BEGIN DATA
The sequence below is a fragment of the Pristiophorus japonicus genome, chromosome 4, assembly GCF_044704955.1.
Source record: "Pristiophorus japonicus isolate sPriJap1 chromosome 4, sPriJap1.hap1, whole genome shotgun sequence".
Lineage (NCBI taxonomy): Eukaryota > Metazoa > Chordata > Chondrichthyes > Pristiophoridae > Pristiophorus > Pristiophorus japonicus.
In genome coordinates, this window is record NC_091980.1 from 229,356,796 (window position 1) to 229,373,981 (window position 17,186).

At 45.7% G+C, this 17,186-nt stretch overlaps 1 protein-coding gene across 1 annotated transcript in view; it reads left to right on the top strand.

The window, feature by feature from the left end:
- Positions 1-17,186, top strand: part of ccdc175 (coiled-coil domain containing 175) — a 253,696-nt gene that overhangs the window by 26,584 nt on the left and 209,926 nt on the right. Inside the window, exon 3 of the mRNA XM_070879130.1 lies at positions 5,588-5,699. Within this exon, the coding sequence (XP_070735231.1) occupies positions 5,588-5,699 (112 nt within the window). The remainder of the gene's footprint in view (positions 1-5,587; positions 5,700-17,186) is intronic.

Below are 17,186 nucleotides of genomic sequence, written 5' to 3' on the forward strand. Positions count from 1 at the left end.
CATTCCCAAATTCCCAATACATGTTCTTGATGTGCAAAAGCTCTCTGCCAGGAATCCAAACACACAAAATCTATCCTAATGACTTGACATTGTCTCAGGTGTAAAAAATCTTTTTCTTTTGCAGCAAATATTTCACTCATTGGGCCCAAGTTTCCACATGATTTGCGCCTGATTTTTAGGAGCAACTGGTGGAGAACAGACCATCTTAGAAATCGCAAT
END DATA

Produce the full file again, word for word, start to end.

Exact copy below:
The sequence below is a fragment of the Pristiophorus japonicus genome, chromosome 4, assembly GCF_044704955.1.
Source record: "Pristiophorus japonicus isolate sPriJap1 chromosome 4, sPriJap1.hap1, whole genome shotgun sequence".
Lineage (NCBI taxonomy): Eukaryota > Metazoa > Chordata > Chondrichthyes > Pristiophoridae > Pristiophorus > Pristiophorus japonicus.
In genome coordinates, this window is record NC_091980.1 from 229,356,796 (window position 1) to 229,373,981 (window position 17,186).

At 45.7% G+C, this 17,186-nt stretch overlaps 1 protein-coding gene across 1 annotated transcript in view; it reads left to right on the top strand.

The window, feature by feature from the left end:
- Positions 1-17,186, top strand: part of ccdc175 (coiled-coil domain containing 175) — a 253,696-nt gene that overhangs the window by 26,584 nt on the left and 209,926 nt on the right. Inside the window, exon 3 of the mRNA XM_070879130.1 lies at positions 5,588-5,699. Within this exon, the coding sequence (XP_070735231.1) occupies positions 5,588-5,699 (112 nt within the window). The remainder of the gene's footprint in view (positions 1-5,587; positions 5,700-17,186) is intronic.

Below are 17,186 nucleotides of genomic sequence, written 5' to 3' on the forward strand. Positions count from 1 at the left end.
CATTCCCAAATTCCCAATACATGTTCTTGATGTGCAAAAGCTCTCTGCCAGGAATCCAAACACACAAAATCTATCCTAATGACTTGACATTGTCTCAGGTGTAAAAAATCTTTTTCTTTTGCAGCAAATATTTCACTCATTGGGCCCAAGTTTCCACATGATTTGCGCCTGATTTTTAGGAGCAACTGGTGGAGAACAGACCATCTTAGAAATCGCAAT